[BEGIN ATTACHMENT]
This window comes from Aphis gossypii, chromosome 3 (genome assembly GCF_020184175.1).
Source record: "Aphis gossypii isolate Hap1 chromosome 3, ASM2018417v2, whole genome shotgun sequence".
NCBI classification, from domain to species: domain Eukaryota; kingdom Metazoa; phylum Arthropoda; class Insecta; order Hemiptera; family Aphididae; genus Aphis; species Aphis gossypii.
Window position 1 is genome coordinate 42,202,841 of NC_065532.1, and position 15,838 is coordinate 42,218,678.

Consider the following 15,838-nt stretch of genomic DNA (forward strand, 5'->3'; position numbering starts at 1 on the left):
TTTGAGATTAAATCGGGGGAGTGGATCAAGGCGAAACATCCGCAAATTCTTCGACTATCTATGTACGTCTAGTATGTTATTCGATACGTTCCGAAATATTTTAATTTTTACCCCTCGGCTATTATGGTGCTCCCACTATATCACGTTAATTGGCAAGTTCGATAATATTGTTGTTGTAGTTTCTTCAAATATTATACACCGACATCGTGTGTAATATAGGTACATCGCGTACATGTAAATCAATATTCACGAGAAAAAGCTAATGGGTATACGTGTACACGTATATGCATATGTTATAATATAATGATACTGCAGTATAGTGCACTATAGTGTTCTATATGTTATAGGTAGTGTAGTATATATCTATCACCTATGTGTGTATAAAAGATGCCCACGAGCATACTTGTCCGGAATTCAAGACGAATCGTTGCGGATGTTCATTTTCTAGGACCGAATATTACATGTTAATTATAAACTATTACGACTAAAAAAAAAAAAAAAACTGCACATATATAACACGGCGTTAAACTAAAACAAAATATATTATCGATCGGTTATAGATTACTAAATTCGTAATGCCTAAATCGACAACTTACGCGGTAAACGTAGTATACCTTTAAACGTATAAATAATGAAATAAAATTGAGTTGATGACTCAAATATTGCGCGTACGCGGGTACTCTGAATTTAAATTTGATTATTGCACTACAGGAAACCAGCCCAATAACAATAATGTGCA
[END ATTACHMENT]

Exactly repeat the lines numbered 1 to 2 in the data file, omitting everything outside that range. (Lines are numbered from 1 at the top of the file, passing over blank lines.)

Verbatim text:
This window comes from Aphis gossypii, chromosome 3 (genome assembly GCF_020184175.1).
Source record: "Aphis gossypii isolate Hap1 chromosome 3, ASM2018417v2, whole genome shotgun sequence".